Join Aaron F. Ross for an in-depth discussion in this video Adjusting metalness and reflection color, part of 3ds Max: Advanced Materials.
- [Instructor] Continuing our exploration of the physical material using the ART renderer in an active shade window, let's now learn about reflections and metalness. To see this most clearly I'll bring the Roughness back down to zero, meaning that we will have full strength reflections, and now it looks like it's a very shiny specular highlight there. But we also have a base color that is adding. So we can change that up, let's go to the base color, click on that, and set the value to 0.3, and click OK.
And now you can see that we're adding the diffuse color, which is a gray, and we're getting specular highlights and reflections superimposed over that. Currently the specular highlights will be whatever the color of the lights in the scene are, and if we want to control the specular highlights and maybe make them a different color, we can do that. We need to go into Material mode, Advanced. Now we have a separate Reflections color.
If we click on that and give it maybe a bright yellow, we can start to see that appear. So we've got a sort of nonphysical effect here now where we're able to cheat the color of the highlights. And that might be helpful for certain types of metals. I might want to go back into my base color and set that to a gold, maybe bring the value down a little bit more, and you can see here now that we do have the ability to achieve a quasi metal effect just using a Metalness value of zero, and in this mode we do have the ability to cheat the color of reflections.
I can go back into that Reflection color swatch and give a really clear example here of a nonphysical effect. Okay, I'll bring this back down to white, and then click OK, and we'll learn now about Metalness itself. If Metalness is zero, we have the standard shading model. If we increase the Metalness up to one, we transition to a purely metal shading model that doesn't have any subsurface scattering, and the base color and reflection color are locked.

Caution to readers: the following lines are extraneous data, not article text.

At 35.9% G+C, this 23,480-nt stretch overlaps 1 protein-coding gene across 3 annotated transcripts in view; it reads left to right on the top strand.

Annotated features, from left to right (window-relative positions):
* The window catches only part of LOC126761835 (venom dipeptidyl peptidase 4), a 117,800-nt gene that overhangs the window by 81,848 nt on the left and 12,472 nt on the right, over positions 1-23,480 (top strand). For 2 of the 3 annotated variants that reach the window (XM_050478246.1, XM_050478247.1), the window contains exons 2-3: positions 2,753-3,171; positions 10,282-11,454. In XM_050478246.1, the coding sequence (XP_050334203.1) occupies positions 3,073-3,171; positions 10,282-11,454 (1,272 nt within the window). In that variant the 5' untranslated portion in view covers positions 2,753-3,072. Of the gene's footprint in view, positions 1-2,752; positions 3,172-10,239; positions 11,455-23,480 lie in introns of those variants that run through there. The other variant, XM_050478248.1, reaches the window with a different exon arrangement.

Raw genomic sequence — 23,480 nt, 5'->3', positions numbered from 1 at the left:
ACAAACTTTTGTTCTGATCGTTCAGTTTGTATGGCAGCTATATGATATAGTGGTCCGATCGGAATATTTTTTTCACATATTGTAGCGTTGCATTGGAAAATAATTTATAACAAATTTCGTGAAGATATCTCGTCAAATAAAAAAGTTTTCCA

So we can set Metalness to one, and as soon as we do that, we start to see these tinted highlights even though reflections are white, and that should indicate that the reflection color is tied to the base color. I can go back in there and increase the saturation maybe, give it a bit more of a convincing gold color here. Okay, pretty nice, and we do have the ability also to dim the reflections down, but only if we have a Metalness value that is not equal to one.
Right now, with Metalness at one, I can set Reflections to zero and it won't actually change the look of the rendering. But if Metalness is set to something lower than one, then this amount will take effect. I'll just set it back up to a value of one. In Material Advanced mode you may also notice that there are two Roughness parameters. The main Roughness is this one here in Reflections, so if I increase that up to a value of one, then we don't have the specular reflections anymore.
And this one up here is an additional layer of roughness that only affects the diffuse component or base color, and it's kind of a subtle effect, and even if I turn this up to a value of one, we may not see much of a change here. But these highlights got just a little bit brighter when I did that. Okay, back to my very shiny polished gold or brass. I'll bring the Roughness down to zero in both of those fields. All right, and that is how Metalness affects the Reflections in Advanced Material mode.
- Streamlining material editor workflow
- Managing XREFs and materials
- Laying out a scene for material testing
- Using the Physical Material
- Controlling highlights with Roughness
- Directing reflections and refractions
- Simulating translucency and scattering
- Building a shading network
- Combining and color correcting maps
- Baking maps such as ambient occlusion
- Procedural mapping with Substance
- Using relief maps: bump, normal, and displacement